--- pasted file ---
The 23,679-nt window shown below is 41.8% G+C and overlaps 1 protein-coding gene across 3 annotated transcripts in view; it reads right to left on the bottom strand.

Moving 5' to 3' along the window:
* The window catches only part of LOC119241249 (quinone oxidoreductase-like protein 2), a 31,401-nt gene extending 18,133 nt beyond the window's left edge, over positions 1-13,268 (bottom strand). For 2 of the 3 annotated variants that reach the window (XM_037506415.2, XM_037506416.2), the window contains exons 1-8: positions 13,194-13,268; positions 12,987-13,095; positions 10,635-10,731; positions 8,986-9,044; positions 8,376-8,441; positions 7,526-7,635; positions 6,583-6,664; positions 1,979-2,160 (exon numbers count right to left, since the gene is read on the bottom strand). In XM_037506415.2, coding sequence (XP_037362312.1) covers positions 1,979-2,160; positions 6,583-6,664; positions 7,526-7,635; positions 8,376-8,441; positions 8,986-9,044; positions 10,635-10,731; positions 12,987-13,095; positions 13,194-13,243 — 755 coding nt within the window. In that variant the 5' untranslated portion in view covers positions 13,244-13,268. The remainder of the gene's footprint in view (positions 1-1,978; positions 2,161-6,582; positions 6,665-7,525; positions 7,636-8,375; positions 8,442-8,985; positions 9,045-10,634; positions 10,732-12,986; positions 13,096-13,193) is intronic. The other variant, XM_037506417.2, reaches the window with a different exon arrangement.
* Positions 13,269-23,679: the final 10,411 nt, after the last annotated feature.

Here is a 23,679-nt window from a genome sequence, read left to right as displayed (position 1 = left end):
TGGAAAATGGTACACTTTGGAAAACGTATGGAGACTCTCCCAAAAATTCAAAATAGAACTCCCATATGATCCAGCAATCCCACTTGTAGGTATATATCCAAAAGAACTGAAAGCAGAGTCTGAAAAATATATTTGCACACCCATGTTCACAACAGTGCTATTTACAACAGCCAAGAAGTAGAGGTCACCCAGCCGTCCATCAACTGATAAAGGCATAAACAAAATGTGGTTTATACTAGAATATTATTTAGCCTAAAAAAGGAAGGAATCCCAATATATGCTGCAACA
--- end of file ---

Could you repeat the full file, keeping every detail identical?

The 23,679-nt window shown below is 41.8% G+C and overlaps 1 protein-coding gene across 3 annotated transcripts in view; it reads right to left on the bottom strand.

Moving 5' to 3' along the window:
* The window catches only part of LOC119241249 (quinone oxidoreductase-like protein 2), a 31,401-nt gene extending 18,133 nt beyond the window's left edge, over positions 1-13,268 (bottom strand). For 2 of the 3 annotated variants that reach the window (XM_037506415.2, XM_037506416.2), the window contains exons 1-8: positions 13,194-13,268; positions 12,987-13,095; positions 10,635-10,731; positions 8,986-9,044; positions 8,376-8,441; positions 7,526-7,635; positions 6,583-6,664; positions 1,979-2,160 (exon numbers count right to left, since the gene is read on the bottom strand). In XM_037506415.2, coding sequence (XP_037362312.1) covers positions 1,979-2,160; positions 6,583-6,664; positions 7,526-7,635; positions 8,376-8,441; positions 8,986-9,044; positions 10,635-10,731; positions 12,987-13,095; positions 13,194-13,243 — 755 coding nt within the window. In that variant the 5' untranslated portion in view covers positions 13,244-13,268. The remainder of the gene's footprint in view (positions 1-1,978; positions 2,161-6,582; positions 6,665-7,525; positions 7,636-8,375; positions 8,442-8,985; positions 9,045-10,634; positions 10,732-12,986; positions 13,096-13,193) is intronic. The other variant, XM_037506417.2, reaches the window with a different exon arrangement.
* Positions 13,269-23,679: the final 10,411 nt, after the last annotated feature.

Here is a 23,679-nt window from a genome sequence, read left to right as displayed (position 1 = left end):
TGGAAAATGGTACACTTTGGAAAACGTATGGAGACTCTCCCAAAAATTCAAAATAGAACTCCCATATGATCCAGCAATCCCACTTGTAGGTATATATCCAAAAGAACTGAAAGCAGAGTCTGAAAAATATATTTGCACACCCATGTTCACAACAGTGCTATTTACAACAGCCAAGAAGTAGAGGTCACCCAGCCGTCCATCAACTGATAAAGGCATAAACAAAATGTGGTTTATACTAGAATATTATTTAGCCTAAAAAAGGAAGGAATCCCAATATATGCTGCAACA